March 13, 2012 | by Chris Johnson
Santorum wins in Alabama, Mississippi

Republican presidential hopeful Rick Santorum scored two wins in the GOP primaries on Tuesday by adding Alabama and Mississippi to his column after prevailing in Kansas over the weekend.

The former U.S. senator, who’s known for his strong opposition to same-sex marriage and other anti-gay views, edged out his competitors in the most recent contests — former Massachusetts Gov. Mitt Romney,  former U.S. House Speaker Newt Gingrich and libertarian Rep. Ron Paul (R-Texas).

In Alabama, Santorum won 35 percent of the vote with 98 percent of precincts reporting. Gingrich and Romney were tied with 29 percent of the vote.

In Mississippi, with 99 percent of precincts reporting, Santorum captured 33 percent of the vote, while Gingrich had 31 percent and Romney had 30 percent. Hawaii also held a contest on Tuesday; Romney won there with 45 percent of the vote to Santorum’s 25 percent and Gingrich’s 11.

Speaking at his campaign headquarters at Lafayette, La., Tuesday night, Santorum told supporters, “We did it again.”

“The most common thing I heard from people — and I know I’m not alone — is people come up and say, ‘I’m praying for you,’” Santorum said. “I just want to thank you for that. I want to thank God for giving us the strength everyday to go out there and to be clear in our message and our vision for this country.”

Santorum said the “best chance” for Republicans to win the November election is to nominate a conservative — likely a reference to Romney, who’s viewed as a more moderate candidate — and said he expects to have “a huge win” in the Louisiana primary, which will have its contest on March 24.

Hastings Wyman, who’s gay and editor of the Southern Political Report, said the results on Tuesday give Santorum “a big boost” — mostly because they show Santorum’s competitor as the anti-Romney alternative, Gingrich, has run out of steam.

“It sends a strong message to Gingrich that it’s time he got out,” Wyman said. “I don’t know whether he will or not, but if he can’t win those two states, there’s nowhere else he can win really.”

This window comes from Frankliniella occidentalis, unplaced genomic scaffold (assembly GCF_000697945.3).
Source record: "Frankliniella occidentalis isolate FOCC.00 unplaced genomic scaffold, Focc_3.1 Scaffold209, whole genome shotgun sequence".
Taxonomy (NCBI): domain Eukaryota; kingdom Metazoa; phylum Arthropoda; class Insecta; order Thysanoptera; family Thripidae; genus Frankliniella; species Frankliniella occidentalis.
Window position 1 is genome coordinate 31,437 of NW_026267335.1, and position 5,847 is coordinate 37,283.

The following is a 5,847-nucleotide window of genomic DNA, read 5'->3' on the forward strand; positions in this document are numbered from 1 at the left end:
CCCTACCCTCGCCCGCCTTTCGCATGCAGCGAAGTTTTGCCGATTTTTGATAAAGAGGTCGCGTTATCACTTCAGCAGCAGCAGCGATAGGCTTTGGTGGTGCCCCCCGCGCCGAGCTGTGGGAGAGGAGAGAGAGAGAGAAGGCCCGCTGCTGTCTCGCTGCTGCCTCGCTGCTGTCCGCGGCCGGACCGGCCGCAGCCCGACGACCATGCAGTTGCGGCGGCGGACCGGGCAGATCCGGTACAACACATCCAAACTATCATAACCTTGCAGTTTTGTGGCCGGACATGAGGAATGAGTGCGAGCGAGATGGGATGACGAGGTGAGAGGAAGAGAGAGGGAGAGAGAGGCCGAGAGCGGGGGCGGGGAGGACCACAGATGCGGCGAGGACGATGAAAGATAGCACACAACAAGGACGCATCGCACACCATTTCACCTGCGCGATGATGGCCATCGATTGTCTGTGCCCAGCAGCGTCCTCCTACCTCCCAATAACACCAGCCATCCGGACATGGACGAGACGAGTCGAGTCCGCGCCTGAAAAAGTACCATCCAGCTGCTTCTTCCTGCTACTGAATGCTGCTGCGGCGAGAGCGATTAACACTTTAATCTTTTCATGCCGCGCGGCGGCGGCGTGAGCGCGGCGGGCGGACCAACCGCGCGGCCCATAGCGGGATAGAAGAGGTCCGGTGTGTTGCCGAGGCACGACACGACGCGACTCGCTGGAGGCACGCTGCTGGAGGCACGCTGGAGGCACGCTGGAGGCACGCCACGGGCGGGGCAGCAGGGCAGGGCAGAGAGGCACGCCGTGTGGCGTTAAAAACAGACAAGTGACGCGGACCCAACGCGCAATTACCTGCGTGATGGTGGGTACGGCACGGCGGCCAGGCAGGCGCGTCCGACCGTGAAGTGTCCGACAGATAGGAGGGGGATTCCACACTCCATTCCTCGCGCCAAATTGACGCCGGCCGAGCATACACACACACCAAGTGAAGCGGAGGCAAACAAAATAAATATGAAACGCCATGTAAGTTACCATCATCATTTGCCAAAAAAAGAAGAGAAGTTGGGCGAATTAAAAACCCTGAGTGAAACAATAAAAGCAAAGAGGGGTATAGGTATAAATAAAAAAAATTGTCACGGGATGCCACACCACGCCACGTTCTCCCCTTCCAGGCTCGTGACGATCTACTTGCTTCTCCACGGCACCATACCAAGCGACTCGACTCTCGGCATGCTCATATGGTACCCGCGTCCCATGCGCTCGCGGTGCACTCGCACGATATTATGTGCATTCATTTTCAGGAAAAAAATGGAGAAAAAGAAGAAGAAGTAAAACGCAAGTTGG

Although Romney has amassed more delegates leading up to the convention than either Santorum or Gingrich, Wyman said Santorum’s wins show he continues to have strength and could give Romney a run for his money for the Republican presidential nomination.

“I think Santorum is going to give Romney a strong race,” Wyman said. “He’s more youthful. The polls show he does very well with women, and think that’s because they find him personally attractive. I don’t mean some sort of sexually way, or anything like that. It’s just he’s young and handsome and they kind of like him. Romney’s too aloof, Gingrich is too cerebral, Paul is kind of the class nerd. I think Santorum comes across as somebody they really like.”

The candidate’s wins on Tuesday build off of his win on Saturday in the Kansas caucuses. Santorum won a majority of the vote in the state, while Romney came in a distant second with 20.9 percent of the vote.

But Thomas Witt, chair of the Kansas Equality Coalition, said he doesn’t think Santorum’s win in the state amounted to much because of the low turnout in the primary.

“I think there’s some perspective we can put Santorum’s victory in here,” Witt said. “There’s about 725,000 registered Republicans in the State of Kansas. Fewer than 30,000 participated in the caucuses. Of those, 15,000 voted for Santorum. That’s 2 percent of the Republicans in Kansas voting for Santorum. Polls have margins of error bigger than the number of Republicans that voted for him.”

Witt said he’s unaware of any anti-gay rhetoric that Santorum may have employed while campaigning in Kansas, which is known for being a socially conservative state. The activist said he followed news coverage carefully and talked to people at one of Santorum’s events in Topeka, but nothing related to LGBT issues came up.

Santorum is known for his opposition to LGBT rights. He’s signed a pledge from the National Organization for Marriage committing himself to back a U.S. constitutional amendment banning same-sex marriage throughout the country, defend the Defense of Marriage Act in court and establish a commission of “religious liberty” to investigate the alleged harassment of those opposed to same-sex marriage. He has also said he would restore “Don’t Ask, Don’t Tell” if elected president.

Other contests on Saturday took place in U.S. protectorates: Guam, the Northern Mariana Islands and the U.S. Virgin Islands. Romney won in the first two places. Paul won the Virgin Islands, but Romney took more delegates because of the system there.

The next contest is set to be the Missouri caucuses on Thursday. Santorum won the primary in the state on Feb. 7, but his win was symbolic because delegates weren’t awarded then. Missouri has 52 delegates up for grabs during its caucuses. Following Missouri, the next contest will be Puerto Rico on Friday, Illinois on Sunday and Louisiana on March 24.

Chris Johnson is Chief Political & White House Reporter for the Washington Blade. Johnson attends the daily White House press briefings and is a member of the White House Correspondents' Association. Follow Chris

1 Comment
  • CHRISTOPHER ALLEN HORTON

    THE AGE OF OLDER PRESIDENTS HAS PASSED. AS A YOUNGER MALE, MR. SANTORUM WOULD BE A GREAT REPUBLICAN NOMINEE. WHEN REPUBLICANS LOSE A PRESIDENTIAL RACE, AGE OFTEN PLAYS A ROLE.
    THANKS FOR YOUR TIME.
    CHRISTOPHER ALLEN HORTON

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